Now there is also a third type referred to as dysfunctional coping. This refers to dealing with situation or feelings in a way that actually makes it worse. Coping styles such as avoiding a problem, staying in denial, blaming ourselves, or substance abuse can be more harmful than helpful. They might alleviate the problem in the short-term, however, in the long-term it will harm us more by adding more stress and negative affection to the problem.
We can have and make use of multiple coping styles. They can be seen as a combination of how we tend to look at life and personality characteristics. If a person has an internal locus of control, believing that he/she is responsible for a situation and being capable of changing it, it can stimulate that person to cope with a situation more effectively.
‘Identify your problems but give your power and energy to solutions’
– Tony Robbins
Let us say you have an internal locus of control and you tend to have an optimistic outlook on life, this will help you to deal with the current situation the whole world is in. You might think that staying in quarantine is not so bad because you have more time to read, study, and reflect on life. You might see it as a time to rewrite yourself or get to know yourself better. Even though you are limited in your social activities, it creates possibilities for growth. By closing one door, another door opens.
If you have an external locus of control, believing that you cannot influence your life and that external factors are determining how you feel and what you can do, you are probably having a hard time staying in quarantine. A person might think about all the limitations he or she currently has. They might believe that these limitations are responsible for how they feel and how they make use of their time. Hence, they cannot use their time effectively because it is out of their control, so they decide to lay on the couch the entire day.
I believe that it is a matter of mindset and perception. If we let ourselves believe that we have no control of how we feel and we cannot do anything but wait till it all blows over, than this is what your life is going to look like. However, if we believe that we can cope with the situation by searching for new opportunities to deal with change, we might benefit more from this than we think is currently possible.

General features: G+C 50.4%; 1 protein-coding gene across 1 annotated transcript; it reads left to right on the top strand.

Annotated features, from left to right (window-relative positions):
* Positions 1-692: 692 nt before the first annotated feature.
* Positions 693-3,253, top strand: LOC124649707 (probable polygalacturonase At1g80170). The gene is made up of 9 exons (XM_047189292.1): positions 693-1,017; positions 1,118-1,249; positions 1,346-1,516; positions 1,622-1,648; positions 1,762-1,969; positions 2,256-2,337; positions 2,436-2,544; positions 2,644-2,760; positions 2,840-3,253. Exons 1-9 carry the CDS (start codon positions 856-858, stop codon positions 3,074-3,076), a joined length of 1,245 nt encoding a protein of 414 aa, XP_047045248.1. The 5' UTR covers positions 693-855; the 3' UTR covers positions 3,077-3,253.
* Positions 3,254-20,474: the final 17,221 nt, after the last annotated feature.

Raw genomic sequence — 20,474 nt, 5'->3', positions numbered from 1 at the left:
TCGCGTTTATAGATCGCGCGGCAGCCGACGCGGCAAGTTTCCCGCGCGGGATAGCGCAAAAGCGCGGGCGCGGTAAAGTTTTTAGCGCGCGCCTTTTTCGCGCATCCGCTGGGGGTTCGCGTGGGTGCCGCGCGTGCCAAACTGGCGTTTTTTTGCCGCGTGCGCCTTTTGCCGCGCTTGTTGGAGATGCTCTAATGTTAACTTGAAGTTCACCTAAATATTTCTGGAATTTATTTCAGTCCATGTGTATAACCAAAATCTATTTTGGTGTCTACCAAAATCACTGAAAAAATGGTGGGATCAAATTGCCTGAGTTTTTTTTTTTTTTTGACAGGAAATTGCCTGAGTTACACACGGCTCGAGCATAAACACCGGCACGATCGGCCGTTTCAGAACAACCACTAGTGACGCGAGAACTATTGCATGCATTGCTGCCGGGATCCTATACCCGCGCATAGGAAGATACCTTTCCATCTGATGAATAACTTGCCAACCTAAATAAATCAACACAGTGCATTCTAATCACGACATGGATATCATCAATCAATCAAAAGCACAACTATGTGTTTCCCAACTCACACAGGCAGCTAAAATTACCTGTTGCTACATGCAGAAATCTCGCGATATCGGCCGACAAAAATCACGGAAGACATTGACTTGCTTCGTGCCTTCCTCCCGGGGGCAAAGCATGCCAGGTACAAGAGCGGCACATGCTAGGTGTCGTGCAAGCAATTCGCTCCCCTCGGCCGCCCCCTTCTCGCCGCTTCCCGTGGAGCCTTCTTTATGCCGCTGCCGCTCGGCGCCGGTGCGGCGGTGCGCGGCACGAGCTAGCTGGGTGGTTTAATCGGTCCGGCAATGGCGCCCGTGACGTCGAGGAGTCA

If you have experienced this text to be helpful and insightful, please share it with others. Let us spread love and awareness together. Let me know what you think of this post in the comments below or send me an e-mail. I encourage you to share your experience or thoughts!
Cheng, et al. (2014). Coping flexibility and psychological adjustment to stressful life changes. Psychological Bulletin, 140(6), 1582-1607.
Cohen, S., & Hoberman, H. M. (1983). Positive events and social supports as buffers of life change stress. Journal of applied social psychology, 13(2).
Coppens, C. M., De Boer, S. F., & Koolhaas, J. M. (2010). Coping styles and behavioural flexibility: towards underlying mechanisms. Philosophical transactions of the royal society B. https://doi.org/10.1098/rstb.2010.0217
Johns, A. L., et al. (2009). Qualitative analysis of the role of culture in coping themes of Latina and European American mothers of children with cancer. Journal of Pediatric Oncology Nursing, 26(3), 167-175.
Koolhaas, J. M., de Boer, S. F., & van Reenen, K. (2007). Individual variation in coping with stress: a multidimensional approach of ultimate and proximate mechanisms. Brain Behaviour and Evolution, 70, 218-226.